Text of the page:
Python File Handling Basics

The basis of many great programs revolve around a simple set of operations:

  1. Open a file.
  2. Do something with the file contents.
  3. Save the new file for the user.

Python is nice and simple for this. Paste the below lines into a text editor and save as a .py file. You need to have Python 3 installed. In the same folder as your .py file, save a .txt file with some words in it. Alright, let’s write some code:

file_name = input("Enter your file name. e.g. words.txt")
file_handle = open(file_name, "r")
lines = file_handle.readlines()
print (lines)

In line 1, we ask the user to enter their file name with Python’s raw_input function. When the program runs, the user enters their text file name with extension. This line stores the name in a variable called file_name.

In line 2, we open your text file and store it in a variable I have named file_handle. Think of the file handle as a bridge between your code and the text file. Quick point about the ‘r’ above: that tells the program to open the file in “Read” mode. There are several different file modes in programming. Some modes are just for reading an existing file, some are just for writing a new file, and some are capable of both. This Stack Overflow post is well written and details the differences between file modes. Once established, the file handle allows you to read the file’s contents or write new contents to the file.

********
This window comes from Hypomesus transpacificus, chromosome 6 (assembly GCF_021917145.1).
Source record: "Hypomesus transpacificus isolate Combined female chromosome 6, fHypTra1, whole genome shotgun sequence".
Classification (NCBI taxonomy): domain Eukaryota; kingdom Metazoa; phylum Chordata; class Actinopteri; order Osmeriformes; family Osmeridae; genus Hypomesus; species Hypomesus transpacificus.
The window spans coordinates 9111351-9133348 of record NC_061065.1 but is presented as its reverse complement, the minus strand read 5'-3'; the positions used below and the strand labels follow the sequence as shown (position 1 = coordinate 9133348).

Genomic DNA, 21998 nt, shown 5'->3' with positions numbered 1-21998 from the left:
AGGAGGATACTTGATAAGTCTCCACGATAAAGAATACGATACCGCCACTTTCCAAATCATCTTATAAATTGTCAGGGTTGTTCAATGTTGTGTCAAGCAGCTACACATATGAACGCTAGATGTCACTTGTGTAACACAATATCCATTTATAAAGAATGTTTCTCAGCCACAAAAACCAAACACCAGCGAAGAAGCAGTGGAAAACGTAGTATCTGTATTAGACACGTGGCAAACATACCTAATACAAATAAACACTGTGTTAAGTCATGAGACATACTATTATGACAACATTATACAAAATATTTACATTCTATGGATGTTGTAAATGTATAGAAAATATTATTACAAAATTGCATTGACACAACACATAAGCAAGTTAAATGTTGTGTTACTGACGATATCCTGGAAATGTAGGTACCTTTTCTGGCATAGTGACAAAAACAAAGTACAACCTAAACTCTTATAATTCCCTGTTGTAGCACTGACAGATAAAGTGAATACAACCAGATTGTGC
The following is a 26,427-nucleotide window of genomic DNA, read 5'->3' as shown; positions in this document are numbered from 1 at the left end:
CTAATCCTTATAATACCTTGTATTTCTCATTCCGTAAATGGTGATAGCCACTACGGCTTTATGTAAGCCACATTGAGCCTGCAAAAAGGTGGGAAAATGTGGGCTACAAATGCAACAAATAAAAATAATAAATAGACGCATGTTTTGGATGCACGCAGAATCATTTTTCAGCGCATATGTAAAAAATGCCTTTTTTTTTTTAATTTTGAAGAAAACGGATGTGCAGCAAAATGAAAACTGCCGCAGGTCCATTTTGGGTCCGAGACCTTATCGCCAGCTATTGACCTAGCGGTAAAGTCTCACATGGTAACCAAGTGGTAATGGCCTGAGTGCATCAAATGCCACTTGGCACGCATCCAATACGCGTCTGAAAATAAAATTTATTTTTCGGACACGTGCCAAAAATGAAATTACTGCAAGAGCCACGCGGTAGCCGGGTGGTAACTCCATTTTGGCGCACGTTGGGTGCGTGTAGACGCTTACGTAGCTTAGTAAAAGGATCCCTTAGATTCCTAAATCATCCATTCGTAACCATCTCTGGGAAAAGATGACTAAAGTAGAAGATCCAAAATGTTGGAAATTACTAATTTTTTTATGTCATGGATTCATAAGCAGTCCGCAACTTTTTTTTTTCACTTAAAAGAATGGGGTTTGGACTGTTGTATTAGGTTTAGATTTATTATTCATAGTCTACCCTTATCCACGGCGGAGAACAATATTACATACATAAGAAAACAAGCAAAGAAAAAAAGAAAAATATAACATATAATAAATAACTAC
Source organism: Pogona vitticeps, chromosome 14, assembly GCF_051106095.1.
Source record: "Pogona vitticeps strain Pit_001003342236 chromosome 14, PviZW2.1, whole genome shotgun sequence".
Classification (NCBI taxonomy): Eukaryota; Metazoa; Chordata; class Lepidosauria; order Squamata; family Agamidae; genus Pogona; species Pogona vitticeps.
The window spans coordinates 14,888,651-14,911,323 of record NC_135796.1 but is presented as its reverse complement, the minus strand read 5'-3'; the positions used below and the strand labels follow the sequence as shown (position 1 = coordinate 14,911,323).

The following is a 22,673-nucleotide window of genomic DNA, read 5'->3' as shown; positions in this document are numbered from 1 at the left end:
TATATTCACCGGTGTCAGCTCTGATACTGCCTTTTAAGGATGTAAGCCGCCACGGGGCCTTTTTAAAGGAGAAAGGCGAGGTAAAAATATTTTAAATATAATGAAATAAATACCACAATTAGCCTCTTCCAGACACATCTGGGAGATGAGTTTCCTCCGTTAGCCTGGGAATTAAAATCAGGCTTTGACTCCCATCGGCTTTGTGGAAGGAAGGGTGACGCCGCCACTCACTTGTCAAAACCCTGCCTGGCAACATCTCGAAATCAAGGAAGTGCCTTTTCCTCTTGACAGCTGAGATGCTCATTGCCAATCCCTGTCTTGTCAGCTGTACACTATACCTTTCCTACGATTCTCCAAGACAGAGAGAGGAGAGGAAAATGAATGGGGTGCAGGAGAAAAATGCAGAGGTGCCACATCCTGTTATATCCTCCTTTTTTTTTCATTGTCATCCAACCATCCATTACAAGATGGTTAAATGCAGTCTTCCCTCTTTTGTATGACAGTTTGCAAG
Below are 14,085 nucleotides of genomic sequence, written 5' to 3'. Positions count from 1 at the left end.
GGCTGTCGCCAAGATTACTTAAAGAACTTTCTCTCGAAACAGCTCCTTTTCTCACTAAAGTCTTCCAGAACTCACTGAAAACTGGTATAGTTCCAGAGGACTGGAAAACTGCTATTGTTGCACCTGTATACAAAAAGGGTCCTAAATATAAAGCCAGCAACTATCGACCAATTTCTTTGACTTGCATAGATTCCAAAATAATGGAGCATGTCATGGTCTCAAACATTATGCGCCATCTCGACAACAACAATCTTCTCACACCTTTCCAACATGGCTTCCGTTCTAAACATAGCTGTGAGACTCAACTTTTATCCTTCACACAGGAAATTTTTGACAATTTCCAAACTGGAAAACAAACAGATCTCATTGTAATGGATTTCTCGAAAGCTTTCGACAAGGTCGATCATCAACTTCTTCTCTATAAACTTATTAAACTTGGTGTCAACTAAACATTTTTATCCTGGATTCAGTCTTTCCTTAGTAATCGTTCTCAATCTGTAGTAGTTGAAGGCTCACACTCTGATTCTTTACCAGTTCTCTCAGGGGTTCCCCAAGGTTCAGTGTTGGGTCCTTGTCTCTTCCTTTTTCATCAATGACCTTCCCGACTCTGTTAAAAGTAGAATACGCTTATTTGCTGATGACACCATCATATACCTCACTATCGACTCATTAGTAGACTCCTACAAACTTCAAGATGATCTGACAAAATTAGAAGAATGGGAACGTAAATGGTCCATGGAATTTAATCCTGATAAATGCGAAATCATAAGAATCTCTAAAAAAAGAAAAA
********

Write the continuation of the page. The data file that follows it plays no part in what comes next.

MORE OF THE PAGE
In line 3, we are calling the .readlines() method on our file handle. This method takes the file contents and stores them, line by line, into a list named “lines”. An alternative method is .read(), which opens the file and stores its contents as one string. Try switching this out in place of  .readlines() to check out the difference.

In line 4, we are printing the stored lines to show them to the user. We now have the file contents, ready to be used however we please.

In line 5, we are closing the file.

Below, we are going to write a new file. Let’s pretend we’ve done something worth saving with our lines and now want to save them to a new file. We will represent this as the variable “output” in the first line below.

file_name = input("Enter any file name.")
save_file = open(file_name, "w")
save_file.write("Here is some text to save in a file.")

In line 1, we are using Python’s input function to ask the user what to name the file and storing it in a variable named file_name.

In line 2,  we are calling the open function again that we used in the first example, but this time, notice the “w”. This indicates that we are opening the file in “write” mode.

In line 3, we are calling the .write() method on our file handle, named save_file, and passing it our text to be saved in our new file.

In line 4, we are closing the file, completing the creation of our new file in the same folder as our .py program file.

Your program is now ready to be run. Double-click your .py file to execute it.

Before learning Python, file operations were a mystery to me. It took me a while to understand this clearly, and I wanted to share. Once you master these basic file operations, programming gets to be a lot more fun. Do try it out for yourself 😀

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